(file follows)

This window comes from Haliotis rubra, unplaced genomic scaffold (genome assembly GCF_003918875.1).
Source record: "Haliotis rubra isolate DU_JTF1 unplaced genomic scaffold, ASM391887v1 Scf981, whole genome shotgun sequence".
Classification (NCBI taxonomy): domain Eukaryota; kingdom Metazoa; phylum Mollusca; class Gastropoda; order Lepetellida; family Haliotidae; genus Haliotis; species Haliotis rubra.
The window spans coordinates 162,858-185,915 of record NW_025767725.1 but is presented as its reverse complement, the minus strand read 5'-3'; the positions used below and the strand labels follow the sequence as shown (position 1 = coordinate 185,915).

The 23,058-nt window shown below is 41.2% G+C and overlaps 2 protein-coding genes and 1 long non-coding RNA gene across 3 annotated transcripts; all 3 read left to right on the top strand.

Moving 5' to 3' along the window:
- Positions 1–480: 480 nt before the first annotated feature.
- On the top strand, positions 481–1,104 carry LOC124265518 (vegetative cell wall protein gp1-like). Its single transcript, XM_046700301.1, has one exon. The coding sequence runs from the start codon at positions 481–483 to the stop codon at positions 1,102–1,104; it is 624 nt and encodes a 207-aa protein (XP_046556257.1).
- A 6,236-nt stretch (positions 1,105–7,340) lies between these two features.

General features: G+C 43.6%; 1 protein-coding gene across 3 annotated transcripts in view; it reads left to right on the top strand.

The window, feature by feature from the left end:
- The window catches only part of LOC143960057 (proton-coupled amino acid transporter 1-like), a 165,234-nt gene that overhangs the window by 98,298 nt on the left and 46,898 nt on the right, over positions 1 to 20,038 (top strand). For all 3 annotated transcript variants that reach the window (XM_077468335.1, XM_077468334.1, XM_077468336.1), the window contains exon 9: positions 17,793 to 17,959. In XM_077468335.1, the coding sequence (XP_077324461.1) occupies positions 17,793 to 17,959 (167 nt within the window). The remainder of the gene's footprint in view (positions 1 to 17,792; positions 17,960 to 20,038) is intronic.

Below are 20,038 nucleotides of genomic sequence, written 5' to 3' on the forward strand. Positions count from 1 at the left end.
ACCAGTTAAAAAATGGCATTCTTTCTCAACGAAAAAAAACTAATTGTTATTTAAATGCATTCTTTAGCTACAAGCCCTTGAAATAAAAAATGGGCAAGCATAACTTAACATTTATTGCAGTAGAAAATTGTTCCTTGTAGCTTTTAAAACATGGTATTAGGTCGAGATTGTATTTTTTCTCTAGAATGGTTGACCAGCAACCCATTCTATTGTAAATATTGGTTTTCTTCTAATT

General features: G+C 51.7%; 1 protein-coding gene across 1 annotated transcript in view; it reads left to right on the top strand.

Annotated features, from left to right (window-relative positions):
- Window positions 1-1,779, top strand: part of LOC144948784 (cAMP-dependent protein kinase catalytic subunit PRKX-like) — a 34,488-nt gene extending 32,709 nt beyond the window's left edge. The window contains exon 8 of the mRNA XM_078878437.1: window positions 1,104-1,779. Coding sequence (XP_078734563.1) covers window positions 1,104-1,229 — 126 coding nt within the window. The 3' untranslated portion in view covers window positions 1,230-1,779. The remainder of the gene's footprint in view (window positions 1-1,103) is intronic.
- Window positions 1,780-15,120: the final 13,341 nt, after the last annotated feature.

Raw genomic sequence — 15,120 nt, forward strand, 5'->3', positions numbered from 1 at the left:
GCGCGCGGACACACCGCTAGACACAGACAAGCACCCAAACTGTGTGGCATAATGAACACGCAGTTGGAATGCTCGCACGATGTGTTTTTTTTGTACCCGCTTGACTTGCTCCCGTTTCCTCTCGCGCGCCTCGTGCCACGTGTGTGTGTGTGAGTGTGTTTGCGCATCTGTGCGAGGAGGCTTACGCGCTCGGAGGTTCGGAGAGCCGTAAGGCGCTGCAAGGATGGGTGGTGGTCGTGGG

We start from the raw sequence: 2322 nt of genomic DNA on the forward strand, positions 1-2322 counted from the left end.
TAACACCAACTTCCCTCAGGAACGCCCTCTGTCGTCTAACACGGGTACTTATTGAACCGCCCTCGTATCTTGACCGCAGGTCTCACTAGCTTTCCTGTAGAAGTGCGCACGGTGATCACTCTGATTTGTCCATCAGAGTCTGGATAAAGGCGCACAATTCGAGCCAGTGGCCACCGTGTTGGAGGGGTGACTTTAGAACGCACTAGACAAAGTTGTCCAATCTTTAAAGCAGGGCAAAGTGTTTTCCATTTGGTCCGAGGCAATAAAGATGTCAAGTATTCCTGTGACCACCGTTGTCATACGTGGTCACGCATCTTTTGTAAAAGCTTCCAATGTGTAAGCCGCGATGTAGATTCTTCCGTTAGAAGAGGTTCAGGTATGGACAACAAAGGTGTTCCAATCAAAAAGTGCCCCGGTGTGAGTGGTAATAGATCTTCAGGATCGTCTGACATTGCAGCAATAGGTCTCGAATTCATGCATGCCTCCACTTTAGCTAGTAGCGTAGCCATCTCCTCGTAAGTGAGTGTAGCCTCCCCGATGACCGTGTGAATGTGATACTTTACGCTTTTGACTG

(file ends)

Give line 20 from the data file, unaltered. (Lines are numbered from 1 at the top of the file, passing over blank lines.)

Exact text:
GCGCGCGGACACACCGCTAGACACAGACAAGCACCCAAACTGTGTGGCATAATGAACACGCAGTTGGAATGCTCGCACGATGTGTTTTTTTTGTACCCGCTTGACTTGCTCCCGTTTCCTCTCGCGCGCCTCGTGCCACGTGTGTGTGTGTGAGTGTGTTTGCGCATCTGTGCGAGGAGGCTTACGCGCTCGGAGGTTCGGAGAGCCGTAAGGCGCTGCAAGGATGGGTGGTGGTCGTGGG